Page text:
To drive home the point, Sawhney said the Indian mobile advertising industry is still in its nascent stage with revenues of just $20 million (Rs80 crore), compared to $10 billion in the US.
Sawhney describes VAS, as the next frontier in the mobile services business. He believes advent of Web 2.0, myspace and youtube has breathed new life into telecom. He foresaw 3G already moving into 4G and what was described as triple play (games, videos and music) on mobile phonies now becoming a multiple play.
Sawhney’s sentiments were echoed at the conference by Dilip Singh, CEO, Telenity, a US based provider of nextgen converged services platforms and applications for communications networks. He believes the industry is in the process of changing the way we communicate at present. ”Soon the mobile phone will not just carry you voice, but will also carry your location video, allowing you to see, on your handset, the person at the other end of the line,” he said.
He added: ”The VAS industry is heading towards a situation where the ringtones on your cell will change automatically each time you travel from one city to another. We are already heading towards shrinking a personal computer — something that will be capable of multitasking and will fit in our pockets.”
But the conference wasn’t just talking to the urban subscriber. Earlier, while inaugurating VAS India 2007, Kuldeep Goyal, director, planning and new services, BSNL Ltd, highlighted the need for VAS players to develop applications in localized languages such as Bhojpuri and Haryanvi and advised them to explore this potential even in fixed-line phones, by offering VAS.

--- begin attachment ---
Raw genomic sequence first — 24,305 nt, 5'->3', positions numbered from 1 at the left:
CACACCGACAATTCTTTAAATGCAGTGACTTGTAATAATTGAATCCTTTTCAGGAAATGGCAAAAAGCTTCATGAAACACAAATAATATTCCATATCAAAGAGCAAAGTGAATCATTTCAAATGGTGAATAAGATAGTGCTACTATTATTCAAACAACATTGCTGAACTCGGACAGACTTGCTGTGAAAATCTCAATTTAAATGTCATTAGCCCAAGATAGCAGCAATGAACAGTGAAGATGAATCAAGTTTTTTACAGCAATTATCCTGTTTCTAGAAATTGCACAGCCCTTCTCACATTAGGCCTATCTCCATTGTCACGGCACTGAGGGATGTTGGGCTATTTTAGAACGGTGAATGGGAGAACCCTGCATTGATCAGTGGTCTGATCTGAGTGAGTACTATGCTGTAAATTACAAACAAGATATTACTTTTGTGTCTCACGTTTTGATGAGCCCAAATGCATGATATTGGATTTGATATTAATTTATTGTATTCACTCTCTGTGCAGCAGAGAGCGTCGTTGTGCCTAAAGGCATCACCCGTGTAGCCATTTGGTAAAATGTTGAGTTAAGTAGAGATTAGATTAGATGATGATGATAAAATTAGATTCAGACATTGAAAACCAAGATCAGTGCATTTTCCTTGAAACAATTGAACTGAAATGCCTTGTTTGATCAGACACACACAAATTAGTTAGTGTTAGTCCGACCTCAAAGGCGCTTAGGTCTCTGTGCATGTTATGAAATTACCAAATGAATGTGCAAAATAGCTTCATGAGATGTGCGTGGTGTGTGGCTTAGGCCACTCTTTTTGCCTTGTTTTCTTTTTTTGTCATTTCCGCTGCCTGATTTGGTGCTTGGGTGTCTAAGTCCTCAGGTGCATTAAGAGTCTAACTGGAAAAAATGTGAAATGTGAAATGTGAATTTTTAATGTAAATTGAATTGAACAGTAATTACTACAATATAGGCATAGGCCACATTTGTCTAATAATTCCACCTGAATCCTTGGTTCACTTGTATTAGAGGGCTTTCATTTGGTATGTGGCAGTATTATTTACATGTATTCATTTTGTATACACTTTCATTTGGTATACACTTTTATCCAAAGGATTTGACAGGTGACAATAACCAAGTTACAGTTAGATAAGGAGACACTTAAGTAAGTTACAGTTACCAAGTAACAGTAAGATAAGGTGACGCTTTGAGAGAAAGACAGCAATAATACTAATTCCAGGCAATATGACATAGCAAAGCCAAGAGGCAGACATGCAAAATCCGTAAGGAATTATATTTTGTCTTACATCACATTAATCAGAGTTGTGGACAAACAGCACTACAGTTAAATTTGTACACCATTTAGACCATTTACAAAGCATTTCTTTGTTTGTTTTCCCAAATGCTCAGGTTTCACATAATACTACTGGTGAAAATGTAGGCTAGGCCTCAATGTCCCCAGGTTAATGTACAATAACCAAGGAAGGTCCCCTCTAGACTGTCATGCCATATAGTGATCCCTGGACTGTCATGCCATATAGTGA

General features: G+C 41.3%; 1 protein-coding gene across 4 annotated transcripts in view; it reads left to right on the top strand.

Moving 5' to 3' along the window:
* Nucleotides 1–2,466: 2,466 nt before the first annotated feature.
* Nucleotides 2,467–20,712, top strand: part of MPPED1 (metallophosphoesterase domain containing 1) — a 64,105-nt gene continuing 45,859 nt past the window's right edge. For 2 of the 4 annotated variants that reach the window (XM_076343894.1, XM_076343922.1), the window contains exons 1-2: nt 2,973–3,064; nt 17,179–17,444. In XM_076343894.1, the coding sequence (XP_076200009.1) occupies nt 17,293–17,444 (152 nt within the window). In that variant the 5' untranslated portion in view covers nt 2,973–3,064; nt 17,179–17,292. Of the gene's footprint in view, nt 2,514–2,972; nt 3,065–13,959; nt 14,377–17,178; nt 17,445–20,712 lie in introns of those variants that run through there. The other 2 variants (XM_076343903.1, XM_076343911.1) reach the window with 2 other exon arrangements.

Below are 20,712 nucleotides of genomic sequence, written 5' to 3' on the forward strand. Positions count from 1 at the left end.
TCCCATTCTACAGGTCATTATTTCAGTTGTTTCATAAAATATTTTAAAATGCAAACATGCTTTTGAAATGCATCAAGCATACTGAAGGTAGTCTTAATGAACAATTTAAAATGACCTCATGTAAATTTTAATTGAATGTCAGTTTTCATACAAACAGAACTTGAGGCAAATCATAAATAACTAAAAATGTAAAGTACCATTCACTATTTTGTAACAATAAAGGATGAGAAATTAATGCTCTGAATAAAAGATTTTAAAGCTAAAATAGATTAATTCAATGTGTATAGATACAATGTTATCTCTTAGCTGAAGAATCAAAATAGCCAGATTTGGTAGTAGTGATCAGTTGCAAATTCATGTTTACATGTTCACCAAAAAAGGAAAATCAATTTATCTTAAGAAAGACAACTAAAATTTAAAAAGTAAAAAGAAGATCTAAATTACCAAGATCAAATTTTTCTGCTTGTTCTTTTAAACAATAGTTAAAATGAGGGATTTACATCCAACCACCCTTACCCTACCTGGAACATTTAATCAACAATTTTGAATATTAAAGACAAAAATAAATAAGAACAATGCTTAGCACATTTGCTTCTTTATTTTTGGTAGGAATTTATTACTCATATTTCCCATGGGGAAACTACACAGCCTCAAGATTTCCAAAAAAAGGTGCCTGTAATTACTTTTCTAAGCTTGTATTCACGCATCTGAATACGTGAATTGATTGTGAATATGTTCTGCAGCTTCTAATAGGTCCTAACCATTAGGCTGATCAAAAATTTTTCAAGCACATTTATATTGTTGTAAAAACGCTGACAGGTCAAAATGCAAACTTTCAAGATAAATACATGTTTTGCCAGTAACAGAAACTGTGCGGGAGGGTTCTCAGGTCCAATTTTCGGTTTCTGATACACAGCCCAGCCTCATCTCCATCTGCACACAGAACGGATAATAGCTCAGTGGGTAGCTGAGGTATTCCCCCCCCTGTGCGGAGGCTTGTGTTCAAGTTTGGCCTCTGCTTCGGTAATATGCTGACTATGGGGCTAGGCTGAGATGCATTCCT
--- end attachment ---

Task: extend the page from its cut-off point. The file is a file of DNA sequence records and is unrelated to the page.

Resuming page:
Assocham president Venugopal N Dhoot, in his address, said: ”Various downloads such as ringtones, bill-related information, contest, exam results and messages received from public services such as banks, railways and airlines earn revenues for the industry and would add to the growing revenues from VAS”.
Sashidharan, MD, Bharat Exhibitions, the organizer VAS India 2007, said, ”Considering the fact that call rates in India are the cheapest in the world and the margins are very low, the only hope for operators resides in VAS services.”
Most experts and service providers at the event emphasized the need for educating people about the benefits of these services. ”It is important for the industry to show what these applications look like instead of just talking about them,” said Rakesh Godhwani, manager, mobile content and applications, Qualcomm India. ”Many are still discovering what the mobile can do for them”, he pointed out. According to him, service providers should try and understand what customers want instead of offering them what off-the-shelf products.
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First Published: Mon, Jul 09 2007. 03 05 PM IST